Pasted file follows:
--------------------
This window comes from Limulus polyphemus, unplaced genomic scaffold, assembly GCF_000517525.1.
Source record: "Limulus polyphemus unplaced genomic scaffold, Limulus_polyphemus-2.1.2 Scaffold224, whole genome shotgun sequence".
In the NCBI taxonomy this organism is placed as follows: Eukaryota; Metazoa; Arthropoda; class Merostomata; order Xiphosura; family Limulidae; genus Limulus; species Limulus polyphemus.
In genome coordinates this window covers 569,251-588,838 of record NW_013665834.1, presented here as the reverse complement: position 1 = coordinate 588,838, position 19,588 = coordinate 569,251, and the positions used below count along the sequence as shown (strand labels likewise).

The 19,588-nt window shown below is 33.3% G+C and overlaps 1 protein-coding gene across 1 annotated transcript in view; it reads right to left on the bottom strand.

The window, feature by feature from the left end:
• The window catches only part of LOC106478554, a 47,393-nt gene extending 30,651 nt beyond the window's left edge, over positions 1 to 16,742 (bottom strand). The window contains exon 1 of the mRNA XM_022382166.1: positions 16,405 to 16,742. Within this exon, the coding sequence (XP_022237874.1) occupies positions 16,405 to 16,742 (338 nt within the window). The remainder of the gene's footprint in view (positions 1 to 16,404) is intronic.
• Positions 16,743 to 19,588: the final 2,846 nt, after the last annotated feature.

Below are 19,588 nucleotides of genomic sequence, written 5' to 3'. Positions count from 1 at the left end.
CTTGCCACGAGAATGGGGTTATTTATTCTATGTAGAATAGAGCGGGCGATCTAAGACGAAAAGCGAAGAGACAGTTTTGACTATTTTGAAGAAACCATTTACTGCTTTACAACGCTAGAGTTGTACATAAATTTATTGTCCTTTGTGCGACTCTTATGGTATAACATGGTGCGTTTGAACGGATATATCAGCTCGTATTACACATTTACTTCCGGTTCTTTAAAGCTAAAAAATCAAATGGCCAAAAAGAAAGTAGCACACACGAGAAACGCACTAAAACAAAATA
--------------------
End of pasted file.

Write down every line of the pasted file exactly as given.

This window comes from Limulus polyphemus, unplaced genomic scaffold, assembly GCF_000517525.1.
Source record: "Limulus polyphemus unplaced genomic scaffold, Limulus_polyphemus-2.1.2 Scaffold224, whole genome shotgun sequence".
In the NCBI taxonomy this organism is placed as follows: Eukaryota; Metazoa; Arthropoda; class Merostomata; order Xiphosura; family Limulidae; genus Limulus; species Limulus polyphemus.
In genome coordinates this window covers 569,251-588,838 of record NW_013665834.1, presented here as the reverse complement: position 1 = coordinate 588,838, position 19,588 = coordinate 569,251, and the positions used below count along the sequence as shown (strand labels likewise).

The 19,588-nt window shown below is 33.3% G+C and overlaps 1 protein-coding gene across 1 annotated transcript in view; it reads right to left on the bottom strand.

The window, feature by feature from the left end:
• The window catches only part of LOC106478554, a 47,393-nt gene extending 30,651 nt beyond the window's left edge, over positions 1 to 16,742 (bottom strand). The window contains exon 1 of the mRNA XM_022382166.1: positions 16,405 to 16,742. Within this exon, the coding sequence (XP_022237874.1) occupies positions 16,405 to 16,742 (338 nt within the window). The remainder of the gene's footprint in view (positions 1 to 16,404) is intronic.
• Positions 16,743 to 19,588: the final 2,846 nt, after the last annotated feature.

Below are 19,588 nucleotides of genomic sequence, written 5' to 3'. Positions count from 1 at the left end.
CTTGCCACGAGAATGGGGTTATTTATTCTATGTAGAATAGAGCGGGCGATCTAAGACGAAAAGCGAAGAGACAGTTTTGACTATTTTGAAGAAACCATTTACTGCTTTACAACGCTAGAGTTGTACATAAATTTATTGTCCTTTGTGCGACTCTTATGGTATAACATGGTGCGTTTGAACGGATATATCAGCTCGTATTACACATTTACTTCCGGTTCTTTAAAGCTAAAAAATCAAATGGCCAAAAAGAAAGTAGCACACACGAGAAACGCACTAAAACAAAATA